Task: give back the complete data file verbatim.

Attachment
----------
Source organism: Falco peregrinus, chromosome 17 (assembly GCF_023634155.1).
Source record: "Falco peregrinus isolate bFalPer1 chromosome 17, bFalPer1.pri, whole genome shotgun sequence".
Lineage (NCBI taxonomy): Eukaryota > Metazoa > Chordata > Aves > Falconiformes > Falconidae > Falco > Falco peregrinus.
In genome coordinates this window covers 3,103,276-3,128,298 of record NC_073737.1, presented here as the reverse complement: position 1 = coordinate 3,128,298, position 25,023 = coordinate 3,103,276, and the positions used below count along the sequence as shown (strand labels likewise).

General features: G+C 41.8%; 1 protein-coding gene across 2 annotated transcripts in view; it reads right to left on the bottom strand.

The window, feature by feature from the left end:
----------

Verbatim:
Source organism: Falco peregrinus, chromosome 17 (assembly GCF_023634155.1).
Source record: "Falco peregrinus isolate bFalPer1 chromosome 17, bFalPer1.pri, whole genome shotgun sequence".
Lineage (NCBI taxonomy): Eukaryota > Metazoa > Chordata > Aves > Falconiformes > Falconidae > Falco > Falco peregrinus.
In genome coordinates this window covers 3,103,276-3,128,298 of record NC_073737.1, presented here as the reverse complement: position 1 = coordinate 3,128,298, position 25,023 = coordinate 3,103,276, and the positions used below count along the sequence as shown (strand labels likewise).

General features: G+C 41.8%; 1 protein-coding gene across 2 annotated transcripts in view; it reads right to left on the bottom strand.

The window, feature by feature from the left end: